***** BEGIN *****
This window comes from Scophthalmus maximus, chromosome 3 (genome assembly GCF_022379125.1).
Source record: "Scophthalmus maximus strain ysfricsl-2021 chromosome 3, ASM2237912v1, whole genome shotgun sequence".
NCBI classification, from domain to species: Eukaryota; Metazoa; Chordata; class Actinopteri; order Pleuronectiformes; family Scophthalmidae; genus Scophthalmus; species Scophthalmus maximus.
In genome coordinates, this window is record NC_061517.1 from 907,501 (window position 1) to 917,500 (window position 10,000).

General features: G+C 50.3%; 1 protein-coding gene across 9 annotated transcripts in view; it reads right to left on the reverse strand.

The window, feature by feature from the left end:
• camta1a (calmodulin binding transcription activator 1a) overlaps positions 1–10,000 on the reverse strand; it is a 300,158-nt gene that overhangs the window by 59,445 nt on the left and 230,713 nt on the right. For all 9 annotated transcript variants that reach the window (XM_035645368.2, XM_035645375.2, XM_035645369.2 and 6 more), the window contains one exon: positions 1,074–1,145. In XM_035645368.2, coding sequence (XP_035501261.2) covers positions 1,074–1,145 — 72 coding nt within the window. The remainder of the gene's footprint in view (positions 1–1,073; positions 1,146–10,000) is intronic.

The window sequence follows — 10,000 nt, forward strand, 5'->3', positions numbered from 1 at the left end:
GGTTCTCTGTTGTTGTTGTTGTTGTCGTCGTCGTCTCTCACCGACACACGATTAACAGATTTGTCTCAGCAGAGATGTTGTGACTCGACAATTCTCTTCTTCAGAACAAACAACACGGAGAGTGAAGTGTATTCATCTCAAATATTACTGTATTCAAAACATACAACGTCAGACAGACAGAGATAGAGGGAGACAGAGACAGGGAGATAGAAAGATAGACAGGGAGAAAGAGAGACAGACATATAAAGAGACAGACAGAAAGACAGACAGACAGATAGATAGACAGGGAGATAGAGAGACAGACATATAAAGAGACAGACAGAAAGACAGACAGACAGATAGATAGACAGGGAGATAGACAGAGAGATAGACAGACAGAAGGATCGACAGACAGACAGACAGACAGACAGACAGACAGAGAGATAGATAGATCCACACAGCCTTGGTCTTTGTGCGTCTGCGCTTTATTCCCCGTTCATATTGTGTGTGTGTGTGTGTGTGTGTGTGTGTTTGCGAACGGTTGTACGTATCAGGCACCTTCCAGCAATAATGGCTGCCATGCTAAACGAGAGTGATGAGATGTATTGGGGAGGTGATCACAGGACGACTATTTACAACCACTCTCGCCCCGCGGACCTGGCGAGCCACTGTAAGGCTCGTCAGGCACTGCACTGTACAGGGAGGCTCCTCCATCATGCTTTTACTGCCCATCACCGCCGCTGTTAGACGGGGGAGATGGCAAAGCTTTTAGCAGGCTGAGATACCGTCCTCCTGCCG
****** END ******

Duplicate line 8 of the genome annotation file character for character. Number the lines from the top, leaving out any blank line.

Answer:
The window sequence follows — 10,000 nt, forward strand, 5'->3', positions numbered from 1 at the left end: